Narratives
Famous Nathan: A Family Saga of Coney Island, the American Dream, and the Search for the Perfect Hot Dog , by Lloyd Handwerker and Gil Reavill

Management 
Pre-Suasion: A Revolutionary Way to Influence and Persuade, by Robert Cialdini

Marketing
Small Data: The Tiny Clues That Uncover Huge Trends, by Martin Lindstrom

Strategy
The Power of Resilience: How the Best Companies Manage the Unexpected, by Yossi Sheffi

Economy
American Amnesia: How the War on Government Led Us to Forget What Made America Prosper, by Jacob S. Hacker and Paul Pierson

strategy+business (s+b) is published by PwC Strategy& LLC.

This infographic that was done in 2013 by Oxfam International is a beautiful example of the power of visualization and how imagery can help make complex information easy to understand. As Kate Ryan writes in Good Food:

So whether you’re looking to stock up on anything from orange soda to latte-flavored potato chips, Mondelez, Kraft, Coca-Cola, Nestlé, PepsiCo, P&G, Johnson & Johnson, Mars, Danone, General Mills, Kellogg’s, and Unilever own just about everything you could hope to buy. It seems that six degrees of separation theory has been proven after all, if only because we all drink Diet Coke every now and then…In order to visually elucidate that point, Oxfam International created a comprehensive infographic that reveals the extensive reach of the “Big 10” food and beverage companies.

Open Access (OA) literature is digital, online, free of charge, and free of most copyright and licensing restrictions. What makes it possible is the internet and the consent of the author or copyright-holder. OA is entirely compatible with peer review, and all the major OA initiatives for scientific and scholarly literature insist on its importance. Just as authors of journal articles donate their labor, so do most journal editors and referees participating in peer review. OA literature is not free to produce, even if it is less expensive to produce than conventionally published literature. The question is not whether scholarly literature can be made costless, but whether there are better ways to pay the bills than by charging readers and creating access barriers. Business models for paying the bills depend on how OA is delivered. – Peter Suberopen-access-banner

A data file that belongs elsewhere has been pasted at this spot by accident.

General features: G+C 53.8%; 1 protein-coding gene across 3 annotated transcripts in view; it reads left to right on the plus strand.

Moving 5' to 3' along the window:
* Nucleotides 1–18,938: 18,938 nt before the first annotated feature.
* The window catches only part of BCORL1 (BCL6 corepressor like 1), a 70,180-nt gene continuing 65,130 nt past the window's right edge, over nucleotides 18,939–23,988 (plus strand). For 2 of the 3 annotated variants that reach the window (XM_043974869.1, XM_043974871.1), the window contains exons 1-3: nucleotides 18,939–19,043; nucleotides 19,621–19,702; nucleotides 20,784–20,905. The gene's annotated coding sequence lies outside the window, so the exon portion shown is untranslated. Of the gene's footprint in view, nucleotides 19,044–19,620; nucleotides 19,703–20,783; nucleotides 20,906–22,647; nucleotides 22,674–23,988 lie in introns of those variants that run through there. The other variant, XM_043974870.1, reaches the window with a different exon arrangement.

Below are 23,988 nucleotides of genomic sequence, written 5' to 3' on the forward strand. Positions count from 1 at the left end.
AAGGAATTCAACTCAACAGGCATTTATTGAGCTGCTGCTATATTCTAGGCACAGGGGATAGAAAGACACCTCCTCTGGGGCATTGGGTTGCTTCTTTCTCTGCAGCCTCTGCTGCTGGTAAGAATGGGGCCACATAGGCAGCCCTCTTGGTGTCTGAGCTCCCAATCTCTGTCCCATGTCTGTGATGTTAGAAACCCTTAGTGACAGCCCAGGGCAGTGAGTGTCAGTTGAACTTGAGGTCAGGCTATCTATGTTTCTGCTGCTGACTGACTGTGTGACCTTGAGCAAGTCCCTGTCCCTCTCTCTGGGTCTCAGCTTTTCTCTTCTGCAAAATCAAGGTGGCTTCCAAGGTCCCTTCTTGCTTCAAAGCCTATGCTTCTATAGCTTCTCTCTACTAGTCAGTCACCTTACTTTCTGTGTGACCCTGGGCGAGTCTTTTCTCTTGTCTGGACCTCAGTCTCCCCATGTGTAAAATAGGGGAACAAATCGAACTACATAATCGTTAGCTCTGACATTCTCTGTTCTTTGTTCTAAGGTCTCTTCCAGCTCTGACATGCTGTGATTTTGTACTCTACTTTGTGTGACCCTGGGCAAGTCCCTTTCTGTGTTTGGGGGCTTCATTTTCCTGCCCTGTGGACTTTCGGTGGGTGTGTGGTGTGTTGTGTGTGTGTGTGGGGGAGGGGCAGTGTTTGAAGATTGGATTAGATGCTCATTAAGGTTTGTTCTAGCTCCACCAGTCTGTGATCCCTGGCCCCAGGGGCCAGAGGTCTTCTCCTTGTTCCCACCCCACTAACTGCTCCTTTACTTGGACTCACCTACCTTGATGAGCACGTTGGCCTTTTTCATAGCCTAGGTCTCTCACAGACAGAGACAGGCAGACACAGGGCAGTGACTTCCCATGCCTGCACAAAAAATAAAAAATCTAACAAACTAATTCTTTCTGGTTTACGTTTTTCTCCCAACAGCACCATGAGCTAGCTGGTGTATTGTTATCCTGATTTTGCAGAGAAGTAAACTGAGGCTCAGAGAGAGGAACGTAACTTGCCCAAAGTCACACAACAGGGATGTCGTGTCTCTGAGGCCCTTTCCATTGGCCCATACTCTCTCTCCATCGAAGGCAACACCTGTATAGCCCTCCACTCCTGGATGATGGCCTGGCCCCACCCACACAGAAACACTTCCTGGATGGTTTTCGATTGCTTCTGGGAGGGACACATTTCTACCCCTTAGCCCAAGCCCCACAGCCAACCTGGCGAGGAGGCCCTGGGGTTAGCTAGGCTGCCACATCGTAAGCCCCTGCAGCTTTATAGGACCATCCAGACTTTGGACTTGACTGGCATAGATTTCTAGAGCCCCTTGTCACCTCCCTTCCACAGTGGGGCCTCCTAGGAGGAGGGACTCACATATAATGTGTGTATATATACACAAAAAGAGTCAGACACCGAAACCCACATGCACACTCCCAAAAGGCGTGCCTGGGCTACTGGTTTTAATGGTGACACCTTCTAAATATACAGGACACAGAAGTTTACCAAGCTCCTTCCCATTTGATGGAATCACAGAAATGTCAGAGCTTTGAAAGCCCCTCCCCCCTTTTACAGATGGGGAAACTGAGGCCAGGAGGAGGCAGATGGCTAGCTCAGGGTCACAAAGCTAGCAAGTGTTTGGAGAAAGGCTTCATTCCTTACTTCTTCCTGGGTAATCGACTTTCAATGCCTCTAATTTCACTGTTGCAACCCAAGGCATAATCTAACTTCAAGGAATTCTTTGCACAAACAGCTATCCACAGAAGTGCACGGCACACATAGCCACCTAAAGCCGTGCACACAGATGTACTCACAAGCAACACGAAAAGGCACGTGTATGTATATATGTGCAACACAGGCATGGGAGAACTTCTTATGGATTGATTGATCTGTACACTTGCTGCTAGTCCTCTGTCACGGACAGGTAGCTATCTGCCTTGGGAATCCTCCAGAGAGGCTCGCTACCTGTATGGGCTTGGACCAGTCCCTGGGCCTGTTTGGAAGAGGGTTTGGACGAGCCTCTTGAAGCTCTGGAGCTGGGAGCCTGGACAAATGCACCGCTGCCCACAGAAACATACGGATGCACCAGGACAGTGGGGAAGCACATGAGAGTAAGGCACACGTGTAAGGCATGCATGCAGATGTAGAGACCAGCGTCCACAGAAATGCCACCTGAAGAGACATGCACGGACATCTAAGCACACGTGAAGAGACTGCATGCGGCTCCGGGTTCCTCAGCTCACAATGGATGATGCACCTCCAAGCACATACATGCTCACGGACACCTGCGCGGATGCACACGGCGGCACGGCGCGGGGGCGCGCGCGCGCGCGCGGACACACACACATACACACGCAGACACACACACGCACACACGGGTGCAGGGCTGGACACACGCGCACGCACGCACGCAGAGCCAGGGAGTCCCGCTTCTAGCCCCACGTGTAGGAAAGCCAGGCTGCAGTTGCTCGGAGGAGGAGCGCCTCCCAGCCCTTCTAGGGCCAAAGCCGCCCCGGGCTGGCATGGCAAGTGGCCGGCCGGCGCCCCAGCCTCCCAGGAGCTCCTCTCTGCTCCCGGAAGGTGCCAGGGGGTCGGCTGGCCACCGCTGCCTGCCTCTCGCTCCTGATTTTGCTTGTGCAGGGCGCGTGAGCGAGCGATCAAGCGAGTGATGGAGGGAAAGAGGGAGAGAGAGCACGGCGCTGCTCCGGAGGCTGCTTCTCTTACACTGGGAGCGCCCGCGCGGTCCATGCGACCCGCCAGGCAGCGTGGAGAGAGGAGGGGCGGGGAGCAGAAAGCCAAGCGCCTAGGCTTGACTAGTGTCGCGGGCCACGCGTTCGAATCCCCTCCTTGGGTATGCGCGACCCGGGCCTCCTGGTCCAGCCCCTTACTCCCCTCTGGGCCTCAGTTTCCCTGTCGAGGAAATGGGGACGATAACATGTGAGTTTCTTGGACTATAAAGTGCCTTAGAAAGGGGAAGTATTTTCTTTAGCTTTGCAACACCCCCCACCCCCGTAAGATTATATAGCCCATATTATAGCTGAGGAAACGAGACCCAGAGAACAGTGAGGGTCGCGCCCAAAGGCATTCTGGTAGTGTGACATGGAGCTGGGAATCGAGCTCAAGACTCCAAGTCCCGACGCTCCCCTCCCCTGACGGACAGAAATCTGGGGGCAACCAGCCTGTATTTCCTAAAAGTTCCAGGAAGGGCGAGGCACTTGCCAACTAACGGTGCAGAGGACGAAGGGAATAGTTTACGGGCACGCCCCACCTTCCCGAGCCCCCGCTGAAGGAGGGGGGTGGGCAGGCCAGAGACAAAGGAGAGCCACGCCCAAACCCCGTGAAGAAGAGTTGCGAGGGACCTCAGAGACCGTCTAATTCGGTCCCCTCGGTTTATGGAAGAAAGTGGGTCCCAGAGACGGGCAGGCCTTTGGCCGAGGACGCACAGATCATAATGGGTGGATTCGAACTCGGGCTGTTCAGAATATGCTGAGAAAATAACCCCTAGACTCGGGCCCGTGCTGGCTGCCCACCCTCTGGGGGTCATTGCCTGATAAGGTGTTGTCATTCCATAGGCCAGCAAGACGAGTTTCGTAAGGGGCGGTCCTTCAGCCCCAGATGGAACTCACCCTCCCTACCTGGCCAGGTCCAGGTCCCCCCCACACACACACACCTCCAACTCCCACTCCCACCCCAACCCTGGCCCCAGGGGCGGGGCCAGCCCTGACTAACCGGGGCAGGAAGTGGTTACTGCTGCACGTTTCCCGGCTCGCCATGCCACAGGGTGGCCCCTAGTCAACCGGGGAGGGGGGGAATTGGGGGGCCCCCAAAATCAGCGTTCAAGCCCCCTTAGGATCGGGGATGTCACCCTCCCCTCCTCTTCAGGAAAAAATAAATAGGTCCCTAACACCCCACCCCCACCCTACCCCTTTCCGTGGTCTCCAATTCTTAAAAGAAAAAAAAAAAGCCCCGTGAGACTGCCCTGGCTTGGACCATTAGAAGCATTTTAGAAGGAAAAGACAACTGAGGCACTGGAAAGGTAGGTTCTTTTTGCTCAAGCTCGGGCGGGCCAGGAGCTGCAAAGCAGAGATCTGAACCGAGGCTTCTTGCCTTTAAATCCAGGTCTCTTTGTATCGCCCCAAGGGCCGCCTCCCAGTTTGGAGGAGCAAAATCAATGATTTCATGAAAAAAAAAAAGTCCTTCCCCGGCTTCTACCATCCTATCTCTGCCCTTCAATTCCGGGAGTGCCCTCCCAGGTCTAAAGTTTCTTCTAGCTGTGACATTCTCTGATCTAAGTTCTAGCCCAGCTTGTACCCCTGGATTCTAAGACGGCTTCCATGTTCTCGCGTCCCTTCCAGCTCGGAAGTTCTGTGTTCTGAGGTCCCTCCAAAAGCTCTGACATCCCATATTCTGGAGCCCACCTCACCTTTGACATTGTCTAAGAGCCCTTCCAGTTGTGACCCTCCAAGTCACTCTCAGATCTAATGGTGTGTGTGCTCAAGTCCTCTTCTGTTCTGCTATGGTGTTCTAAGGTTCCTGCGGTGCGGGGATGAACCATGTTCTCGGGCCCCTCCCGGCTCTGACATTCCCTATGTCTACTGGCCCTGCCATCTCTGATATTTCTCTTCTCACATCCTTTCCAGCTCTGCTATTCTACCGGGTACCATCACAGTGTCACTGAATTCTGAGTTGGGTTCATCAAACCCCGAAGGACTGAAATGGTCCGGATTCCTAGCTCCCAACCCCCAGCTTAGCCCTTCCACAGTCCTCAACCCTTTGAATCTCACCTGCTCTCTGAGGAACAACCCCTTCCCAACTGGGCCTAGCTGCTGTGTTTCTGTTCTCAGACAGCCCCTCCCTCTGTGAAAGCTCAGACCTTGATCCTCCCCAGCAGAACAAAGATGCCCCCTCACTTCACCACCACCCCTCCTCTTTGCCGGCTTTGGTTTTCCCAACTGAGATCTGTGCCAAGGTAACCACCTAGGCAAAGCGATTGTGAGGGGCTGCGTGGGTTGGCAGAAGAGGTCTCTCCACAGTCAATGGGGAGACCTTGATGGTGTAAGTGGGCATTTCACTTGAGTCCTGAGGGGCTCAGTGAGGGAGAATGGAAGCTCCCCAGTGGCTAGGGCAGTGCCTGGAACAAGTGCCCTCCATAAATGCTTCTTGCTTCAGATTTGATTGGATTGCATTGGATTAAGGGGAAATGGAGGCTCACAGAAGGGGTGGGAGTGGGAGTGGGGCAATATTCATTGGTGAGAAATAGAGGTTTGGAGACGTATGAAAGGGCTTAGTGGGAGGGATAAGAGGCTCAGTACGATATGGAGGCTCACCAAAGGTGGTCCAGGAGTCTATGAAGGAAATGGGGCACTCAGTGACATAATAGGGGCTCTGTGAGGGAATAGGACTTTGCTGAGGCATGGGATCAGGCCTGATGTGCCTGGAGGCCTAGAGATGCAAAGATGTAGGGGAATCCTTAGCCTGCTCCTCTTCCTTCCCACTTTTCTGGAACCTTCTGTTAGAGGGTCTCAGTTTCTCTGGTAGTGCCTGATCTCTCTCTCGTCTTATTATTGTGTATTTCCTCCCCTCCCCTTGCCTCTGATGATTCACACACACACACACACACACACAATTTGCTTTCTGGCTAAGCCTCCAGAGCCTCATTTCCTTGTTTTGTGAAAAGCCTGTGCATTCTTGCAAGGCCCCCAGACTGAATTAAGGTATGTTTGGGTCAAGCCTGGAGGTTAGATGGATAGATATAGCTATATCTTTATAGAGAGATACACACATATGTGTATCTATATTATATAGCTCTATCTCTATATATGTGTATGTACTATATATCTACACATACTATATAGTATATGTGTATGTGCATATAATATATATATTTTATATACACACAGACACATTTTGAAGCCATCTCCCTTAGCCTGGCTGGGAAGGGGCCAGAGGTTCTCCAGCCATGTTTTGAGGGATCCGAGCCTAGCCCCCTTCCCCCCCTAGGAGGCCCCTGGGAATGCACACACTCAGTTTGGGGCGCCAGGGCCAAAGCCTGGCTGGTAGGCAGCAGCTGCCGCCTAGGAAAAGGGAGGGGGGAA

For more information, click here.

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Photo by Thomas Litangen via Unsplash

Virginia Woolf’s classic essay, A Room of One’s Own, was written in 1929 and explores, in regards to woman and fiction, the opinion that a woman must have money and a room of her own if she is to write fiction. A woman at that time, due to social restrictions, had limited resources, space, privacy and time, all of which are needed to create and write fiction.